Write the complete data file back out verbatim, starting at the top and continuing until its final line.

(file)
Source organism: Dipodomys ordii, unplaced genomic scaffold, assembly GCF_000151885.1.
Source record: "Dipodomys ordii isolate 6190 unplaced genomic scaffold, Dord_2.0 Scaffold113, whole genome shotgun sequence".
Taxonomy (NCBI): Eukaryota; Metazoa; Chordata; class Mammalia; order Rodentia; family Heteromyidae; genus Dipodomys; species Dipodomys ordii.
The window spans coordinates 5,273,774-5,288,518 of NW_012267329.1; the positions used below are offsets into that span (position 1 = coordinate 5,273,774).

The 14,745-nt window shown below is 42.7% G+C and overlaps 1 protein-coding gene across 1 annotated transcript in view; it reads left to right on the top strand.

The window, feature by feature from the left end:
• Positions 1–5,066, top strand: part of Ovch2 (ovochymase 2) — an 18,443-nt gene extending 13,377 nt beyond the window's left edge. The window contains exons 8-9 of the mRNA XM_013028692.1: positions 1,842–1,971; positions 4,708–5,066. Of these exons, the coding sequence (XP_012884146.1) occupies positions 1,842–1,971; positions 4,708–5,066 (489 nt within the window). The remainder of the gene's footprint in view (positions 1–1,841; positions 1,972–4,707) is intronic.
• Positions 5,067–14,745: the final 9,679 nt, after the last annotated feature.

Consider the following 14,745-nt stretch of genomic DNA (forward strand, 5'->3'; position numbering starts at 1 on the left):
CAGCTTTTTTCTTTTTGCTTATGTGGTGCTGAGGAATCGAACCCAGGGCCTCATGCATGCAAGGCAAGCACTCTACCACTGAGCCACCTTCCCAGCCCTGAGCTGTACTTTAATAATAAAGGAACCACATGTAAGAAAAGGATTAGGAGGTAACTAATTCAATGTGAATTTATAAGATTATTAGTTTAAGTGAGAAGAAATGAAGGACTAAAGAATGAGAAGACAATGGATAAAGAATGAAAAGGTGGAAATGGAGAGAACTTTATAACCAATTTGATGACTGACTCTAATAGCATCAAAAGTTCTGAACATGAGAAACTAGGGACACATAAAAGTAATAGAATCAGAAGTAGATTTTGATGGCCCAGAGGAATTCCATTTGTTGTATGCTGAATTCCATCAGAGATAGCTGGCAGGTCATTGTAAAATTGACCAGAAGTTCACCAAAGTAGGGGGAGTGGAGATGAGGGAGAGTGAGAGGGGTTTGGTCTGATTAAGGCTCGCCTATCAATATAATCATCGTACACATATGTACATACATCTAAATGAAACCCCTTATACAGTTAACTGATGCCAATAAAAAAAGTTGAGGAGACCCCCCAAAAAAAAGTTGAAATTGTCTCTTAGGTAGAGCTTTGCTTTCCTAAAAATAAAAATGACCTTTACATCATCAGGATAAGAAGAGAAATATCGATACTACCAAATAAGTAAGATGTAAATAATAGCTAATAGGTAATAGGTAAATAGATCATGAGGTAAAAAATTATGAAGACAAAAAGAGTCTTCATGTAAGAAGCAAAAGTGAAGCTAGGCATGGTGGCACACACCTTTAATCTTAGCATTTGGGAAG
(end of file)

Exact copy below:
Source organism: Dipodomys ordii, unplaced genomic scaffold, assembly GCF_000151885.1.
Source record: "Dipodomys ordii isolate 6190 unplaced genomic scaffold, Dord_2.0 Scaffold113, whole genome shotgun sequence".
Taxonomy (NCBI): Eukaryota; Metazoa; Chordata; class Mammalia; order Rodentia; family Heteromyidae; genus Dipodomys; species Dipodomys ordii.
The window spans coordinates 5,273,774-5,288,518 of NW_012267329.1; the positions used below are offsets into that span (position 1 = coordinate 5,273,774).

The 14,745-nt window shown below is 42.7% G+C and overlaps 1 protein-coding gene across 1 annotated transcript in view; it reads left to right on the top strand.

The window, feature by feature from the left end:
• Positions 1–5,066, top strand: part of Ovch2 (ovochymase 2) — an 18,443-nt gene extending 13,377 nt beyond the window's left edge. The window contains exons 8-9 of the mRNA XM_013028692.1: positions 1,842–1,971; positions 4,708–5,066. Of these exons, the coding sequence (XP_012884146.1) occupies positions 1,842–1,971; positions 4,708–5,066 (489 nt within the window). The remainder of the gene's footprint in view (positions 1–1,841; positions 1,972–4,707) is intronic.
• Positions 5,067–14,745: the final 9,679 nt, after the last annotated feature.

Consider the following 14,745-nt stretch of genomic DNA (forward strand, 5'->3'; position numbering starts at 1 on the left):
CAGCTTTTTTCTTTTTGCTTATGTGGTGCTGAGGAATCGAACCCAGGGCCTCATGCATGCAAGGCAAGCACTCTACCACTGAGCCACCTTCCCAGCCCTGAGCTGTACTTTAATAATAAAGGAACCACATGTAAGAAAAGGATTAGGAGGTAACTAATTCAATGTGAATTTATAAGATTATTAGTTTAAGTGAGAAGAAATGAAGGACTAAAGAATGAGAAGACAATGGATAAAGAATGAAAAGGTGGAAATGGAGAGAACTTTATAACCAATTTGATGACTGACTCTAATAGCATCAAAAGTTCTGAACATGAGAAACTAGGGACACATAAAAGTAATAGAATCAGAAGTAGATTTTGATGGCCCAGAGGAATTCCATTTGTTGTATGCTGAATTCCATCAGAGATAGCTGGCAGGTCATTGTAAAATTGACCAGAAGTTCACCAAAGTAGGGGGAGTGGAGATGAGGGAGAGTGAGAGGGGTTTGGTCTGATTAAGGCTCGCCTATCAATATAATCATCGTACACATATGTACATACATCTAAATGAAACCCCTTATACAGTTAACTGATGCCAATAAAAAAAGTTGAGGAGACCCCCCAAAAAAAAGTTGAAATTGTCTCTTAGGTAGAGCTTTGCTTTCCTAAAAATAAAAATGACCTTTACATCATCAGGATAAGAAGAGAAATATCGATACTACCAAATAAGTAAGATGTAAATAATAGCTAATAGGTAATAGGTAAATAGATCATGAGGTAAAAAATTATGAAGACAAAAAGAGTCTTCATGTAAGAAGCAAAAGTGAAGCTAGGCATGGTGGCACACACCTTTAATCTTAGCATTTGGGAAG